Reflection contrast microscopy is used to image cells with high resolution and improved sensitivity. As this technique can generate high definition images at high penetration depths, it is commonly used in immunocytochemistry.
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Method of reflection contrast microscopy
Reflection contrast microscopy can image small sections of cells by suppressing stray reflections. This is necessary when imaging biological samples, because biological objects tend to have reflected light intensities below 1% of incident light compared to 4% reflection intensity at a glass to air interface, which are common on microscopes.
The same amount of suppression achieved with this microscopy cannot be achieved using other microscopes. To suppress stray reflections, reflection contrast microscopy uses a monochromatic light source, typically 546 nm, while a polarizer and a lambda quarter wave plate lead to elliptical polarization and re-polarization of the anterior lens. Together with an aligned analyzer, exclusive reflections from the section reach the eyepiece.
The polarizers and wave plate used in reflection contrast microscopy account for the antiflex principle where object reflection light is turned 90° relative to the incident light, allowing for object imaging. The reflections achieved using reflection contrast microscopy are made with 45° epi-illumination. The conical, annular illumination merges the features of darkground illumination.
Reflection contrast microscopy can image incredibly thin sections, down to 5 nm, and a penetration depth of up to 30 µm. Because of this, 3D reconstructions can be created. Reflection contrast microscopy acts as a bridge between light microscopy and electron microscopy, and typically uses a fluorescence microscope stand with methodological adaptations to generate a reflection contrast microscopy image.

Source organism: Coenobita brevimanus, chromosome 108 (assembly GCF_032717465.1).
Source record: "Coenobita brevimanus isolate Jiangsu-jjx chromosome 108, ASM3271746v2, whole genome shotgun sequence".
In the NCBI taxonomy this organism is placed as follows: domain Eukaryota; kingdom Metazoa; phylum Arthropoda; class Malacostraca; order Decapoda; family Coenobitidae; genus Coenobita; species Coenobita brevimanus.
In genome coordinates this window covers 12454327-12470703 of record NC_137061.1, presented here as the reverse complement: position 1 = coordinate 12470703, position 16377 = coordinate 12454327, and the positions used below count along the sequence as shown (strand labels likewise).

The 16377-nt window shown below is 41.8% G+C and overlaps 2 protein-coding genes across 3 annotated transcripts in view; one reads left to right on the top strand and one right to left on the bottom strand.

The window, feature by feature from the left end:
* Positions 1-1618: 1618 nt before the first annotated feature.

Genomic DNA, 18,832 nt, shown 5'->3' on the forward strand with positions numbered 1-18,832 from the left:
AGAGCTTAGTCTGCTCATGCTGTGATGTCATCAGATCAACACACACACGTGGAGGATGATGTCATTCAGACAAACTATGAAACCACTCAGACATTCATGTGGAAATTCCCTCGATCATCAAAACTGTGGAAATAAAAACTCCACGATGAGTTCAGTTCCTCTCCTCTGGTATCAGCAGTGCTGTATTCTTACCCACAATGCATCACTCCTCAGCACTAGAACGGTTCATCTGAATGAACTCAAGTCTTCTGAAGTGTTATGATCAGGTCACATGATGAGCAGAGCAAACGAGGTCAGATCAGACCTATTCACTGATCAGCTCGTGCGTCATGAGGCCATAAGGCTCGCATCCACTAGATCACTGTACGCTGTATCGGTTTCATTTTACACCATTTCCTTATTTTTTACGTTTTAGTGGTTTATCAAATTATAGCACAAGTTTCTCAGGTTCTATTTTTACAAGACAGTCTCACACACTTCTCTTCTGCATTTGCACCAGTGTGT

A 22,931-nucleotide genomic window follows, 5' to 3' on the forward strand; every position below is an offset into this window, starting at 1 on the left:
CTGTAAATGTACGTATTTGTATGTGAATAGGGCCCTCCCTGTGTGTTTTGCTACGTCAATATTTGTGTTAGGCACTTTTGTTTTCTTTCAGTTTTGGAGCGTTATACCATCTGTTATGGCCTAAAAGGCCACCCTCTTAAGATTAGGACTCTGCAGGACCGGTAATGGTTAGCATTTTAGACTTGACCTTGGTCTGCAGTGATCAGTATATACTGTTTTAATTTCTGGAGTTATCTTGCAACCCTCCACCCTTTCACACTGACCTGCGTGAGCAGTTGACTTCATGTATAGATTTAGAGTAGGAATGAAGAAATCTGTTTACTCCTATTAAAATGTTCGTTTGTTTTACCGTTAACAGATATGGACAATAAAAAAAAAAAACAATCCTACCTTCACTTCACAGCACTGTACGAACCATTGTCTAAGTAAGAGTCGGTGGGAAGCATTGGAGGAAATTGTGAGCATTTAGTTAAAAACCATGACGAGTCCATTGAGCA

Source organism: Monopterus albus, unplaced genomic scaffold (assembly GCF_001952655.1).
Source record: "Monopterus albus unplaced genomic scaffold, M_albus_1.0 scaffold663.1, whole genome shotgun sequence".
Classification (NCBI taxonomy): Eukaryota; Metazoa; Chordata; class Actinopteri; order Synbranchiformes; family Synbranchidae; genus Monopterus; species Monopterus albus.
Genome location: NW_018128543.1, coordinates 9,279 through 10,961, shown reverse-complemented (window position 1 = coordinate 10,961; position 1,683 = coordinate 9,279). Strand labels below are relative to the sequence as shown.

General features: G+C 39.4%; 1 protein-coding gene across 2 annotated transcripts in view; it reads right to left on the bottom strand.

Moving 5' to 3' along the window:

Applying reflection contrast microscopy to immunocytochemistry
Reflection contrast microscopy was originally developed for use in mineralogy and its applications in biology have only emerged very recently, including in situ hybridization and immunocytochemistry. This microscopy can be applied to living cells, which can be labelled using immunocytochemistry.
The first step is to fix the cells. It is important that the fixative is mild to maintain antigenicity, whereas strong fixatives are needed for morphological studies. In general, embedding and labelling molecules used in immunocytochemical localization studies can also be applied to reflection contrast microscopy studies.
There are two main methods to prepare a sample for reflection contrast microscopy: the immuno-incubation can be performed before or after the tissue is embedded.
Pre-embedding immunocytochemistry sees the tissue being sliced in 70–90 µm thick sections, which are then immunostained and embedded in plastic. Following this, they are cut into ultrathin sections. Common uses of pre-embedding immunocytochemistry are inter-cellular labeling of extracellular matrix in a tissue.
In post-embedding immunocytochemistry, the tissue is sliced immediately into ultrathin sections which are embedded and then stained. The type of embedding media used in post-embedding immunocytochemistry can affect the accessibility of antigenic sites for the antibodies, which may necessitate further etching steps, for example with Epon.
Post-embedding immunocytochemistry is often used to image the inside of a cell because the cell needs to be sectioned in ultrathin sections to achieve intracellular resolution.
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Last Updated: Apr 1, 2019
Sara is a passionate life sciences writer who specializes in zoology and ornithology. She is currently completing a Ph.D. at Deakin University in Australia which focuses on how the beaks of birds change with global warming.
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